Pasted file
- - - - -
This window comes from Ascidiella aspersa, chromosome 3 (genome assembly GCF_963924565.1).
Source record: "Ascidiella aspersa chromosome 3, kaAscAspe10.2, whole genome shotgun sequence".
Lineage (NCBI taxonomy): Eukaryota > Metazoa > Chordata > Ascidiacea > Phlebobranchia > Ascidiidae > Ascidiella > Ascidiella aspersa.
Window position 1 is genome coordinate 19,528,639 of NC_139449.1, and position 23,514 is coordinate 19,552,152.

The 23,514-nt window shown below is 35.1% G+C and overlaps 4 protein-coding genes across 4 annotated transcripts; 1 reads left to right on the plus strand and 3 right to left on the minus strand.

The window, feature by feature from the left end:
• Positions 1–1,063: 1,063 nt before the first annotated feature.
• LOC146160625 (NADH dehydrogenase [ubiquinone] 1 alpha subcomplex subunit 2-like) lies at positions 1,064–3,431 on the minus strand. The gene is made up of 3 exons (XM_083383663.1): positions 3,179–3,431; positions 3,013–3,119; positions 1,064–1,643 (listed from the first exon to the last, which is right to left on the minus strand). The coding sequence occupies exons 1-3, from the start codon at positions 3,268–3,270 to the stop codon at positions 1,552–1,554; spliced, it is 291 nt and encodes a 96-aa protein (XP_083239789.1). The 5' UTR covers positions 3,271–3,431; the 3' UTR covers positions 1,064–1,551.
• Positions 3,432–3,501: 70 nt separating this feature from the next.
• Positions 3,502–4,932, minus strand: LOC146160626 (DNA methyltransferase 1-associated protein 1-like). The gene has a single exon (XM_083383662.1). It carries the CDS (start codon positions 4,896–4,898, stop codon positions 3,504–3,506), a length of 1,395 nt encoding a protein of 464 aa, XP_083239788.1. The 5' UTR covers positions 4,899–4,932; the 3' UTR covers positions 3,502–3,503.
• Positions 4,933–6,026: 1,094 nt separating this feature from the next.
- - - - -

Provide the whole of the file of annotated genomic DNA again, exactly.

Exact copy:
This window comes from Ascidiella aspersa, chromosome 3 (genome assembly GCF_963924565.1).
Source record: "Ascidiella aspersa chromosome 3, kaAscAspe10.2, whole genome shotgun sequence".
Lineage (NCBI taxonomy): Eukaryota > Metazoa > Chordata > Ascidiacea > Phlebobranchia > Ascidiidae > Ascidiella > Ascidiella aspersa.
Window position 1 is genome coordinate 19,528,639 of NC_139449.1, and position 23,514 is coordinate 19,552,152.

The 23,514-nt window shown below is 35.1% G+C and overlaps 4 protein-coding genes across 4 annotated transcripts; 1 reads left to right on the plus strand and 3 right to left on the minus strand.

The window, feature by feature from the left end:
• Positions 1–1,063: 1,063 nt before the first annotated feature.
• LOC146160625 (NADH dehydrogenase [ubiquinone] 1 alpha subcomplex subunit 2-like) lies at positions 1,064–3,431 on the minus strand. The gene is made up of 3 exons (XM_083383663.1): positions 3,179–3,431; positions 3,013–3,119; positions 1,064–1,643 (listed from the first exon to the last, which is right to left on the minus strand). The coding sequence occupies exons 1-3, from the start codon at positions 3,268–3,270 to the stop codon at positions 1,552–1,554; spliced, it is 291 nt and encodes a 96-aa protein (XP_083239789.1). The 5' UTR covers positions 3,271–3,431; the 3' UTR covers positions 1,064–1,551.
• Positions 3,432–3,501: 70 nt separating this feature from the next.
• Positions 3,502–4,932, minus strand: LOC146160626 (DNA methyltransferase 1-associated protein 1-like). The gene has a single exon (XM_083383662.1). It carries the CDS (start codon positions 4,896–4,898, stop codon positions 3,504–3,506), a length of 1,395 nt encoding a protein of 464 aa, XP_083239788.1. The 5' UTR covers positions 4,899–4,932; the 3' UTR covers positions 3,502–3,503.
• Positions 4,933–6,026: 1,094 nt separating this feature from the next.